• Buy a set of RF-603's, they are dirt cheap, very reliable, etc. They are just dumb triggers but all my previous images were shot with them.
  • Buy this book, http://www.amazon.com/Speedliters-Handbook-Learning-Craft-Speedlites/dp/032171105X (http://www.amazon.com/Speedliters-Handbook-Learning-Craft-Speedlites/dp/032171105X)
  • Don't buy anything else until you have read the book, seriously it should come free with every Canon Speedlite.

Now when you go to your shoot set your camera like this. Manual mode for both camera AND flash. Forget ETTL for this initially, I promise manual is the way to get your head around it, trust me.

Set camera to M, 100iso, 1/180 shutter, f8. Take a picture with the flash off. How bright is the picture? If you want the ambient darker then close your aperture, if you want it lighter lengthen your shutter speed, you do not need your model in the shot yet, we are just working out ambient exposure. Get your ambient exposure dialed in, if it is setting sun watch the light it lowers fast so you need to keep lengthening your shutter speed.

Now get your model in position, take a shot, is the ambient still right? If so turn the flash on at 1/2 power, use as little modification as possible, no double diffusers etc, and put the flash as close to the model as possible, even 6 inches can make a huge difference. Take the picture, if your model is too dark raise the flash power, if they are too light lower the flash power.

That is the basics, once you nail that then start playing with the two exposure triangles I mentioned earlier in the thread. For instance if both ambient and subject are too dark raise iso or open aperture.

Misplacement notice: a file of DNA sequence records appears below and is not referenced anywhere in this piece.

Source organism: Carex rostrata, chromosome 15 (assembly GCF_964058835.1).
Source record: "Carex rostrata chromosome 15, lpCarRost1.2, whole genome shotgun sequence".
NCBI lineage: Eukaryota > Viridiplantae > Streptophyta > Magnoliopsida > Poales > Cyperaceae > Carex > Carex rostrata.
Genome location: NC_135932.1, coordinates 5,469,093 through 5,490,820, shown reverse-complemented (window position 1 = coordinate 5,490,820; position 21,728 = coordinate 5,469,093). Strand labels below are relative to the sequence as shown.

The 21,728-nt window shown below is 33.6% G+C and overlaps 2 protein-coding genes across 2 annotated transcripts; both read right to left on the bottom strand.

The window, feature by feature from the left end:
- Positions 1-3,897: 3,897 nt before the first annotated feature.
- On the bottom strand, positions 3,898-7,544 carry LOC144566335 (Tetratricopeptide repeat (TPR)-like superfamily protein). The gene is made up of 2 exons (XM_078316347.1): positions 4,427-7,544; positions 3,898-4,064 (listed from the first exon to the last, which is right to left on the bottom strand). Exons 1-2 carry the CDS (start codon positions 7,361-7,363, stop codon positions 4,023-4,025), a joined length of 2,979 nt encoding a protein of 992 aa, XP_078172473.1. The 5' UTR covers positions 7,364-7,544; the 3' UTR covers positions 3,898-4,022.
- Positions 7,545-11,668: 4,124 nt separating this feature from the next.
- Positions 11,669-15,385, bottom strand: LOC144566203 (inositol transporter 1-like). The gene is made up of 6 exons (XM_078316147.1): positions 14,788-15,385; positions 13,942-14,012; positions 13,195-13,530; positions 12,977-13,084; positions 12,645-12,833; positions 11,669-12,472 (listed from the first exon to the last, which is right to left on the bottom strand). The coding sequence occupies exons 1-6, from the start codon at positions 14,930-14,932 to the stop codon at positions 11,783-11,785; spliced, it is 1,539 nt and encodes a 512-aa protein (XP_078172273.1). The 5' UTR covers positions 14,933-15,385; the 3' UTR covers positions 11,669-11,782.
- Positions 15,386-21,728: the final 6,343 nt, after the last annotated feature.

But get that book!

Thank you so much, I'll follow your advice, I actually bought that book (kindle) version just 3 days ago.  Thank's again.
Title: Re: Light Meter & SpeedLites
Post by: MagnumJoe on April 12, 2013, 11:59:45 PM
prrivatebydesign,  I'm currently watching one of Sly's videos and I have a question.  You gave me the starting points today  with ambient light and how to adjust the power.  You really have no idea how much you are helping.....what should I set my zoom to ?
Title: Re: Light Meter & SpeedLites
Post by: MagnumJoe on April 14, 2013, 08:38:18 PM
That depends on how close the light is to the model and what type of diffuser, if any, you are using. In strong sunlight you can often go with bare flash, then zoom the flash head to cover whatever you want, if it is in a modifier then you should practice what zoom gets the best light output, this will be critical in things like a beauty dish. Do that by taking a picture of your modifier from the front with the flash firing, then you will see the spread efficiency, then take a picture with the modifier pointed to a plain wall, this will show you your coverage, not being even isn't necessarily a problem, just remeber how the light falls and use that to your advantage.

The flash zoom is a greatly under thought about modifier, it's real beauty is zoomed to long focal lengths to get spot lights with falloff.

In my Lastolite 28" box I normally have one diffusion panel and 50mm zoom on the flash head, if I want the light smaller with more drop off I will go narrower, one of the small but very worthwhile improvements of the 600EX-RT is the zoom to 200mm.

But remember, in power limited situations always go to max zoom, get the light in close and accept the fall off.

Well I gave it my best shot, learned a lot and had a good time.  Can't wait to go again. Here are a couple of photos. Yes I used LR to touch them up.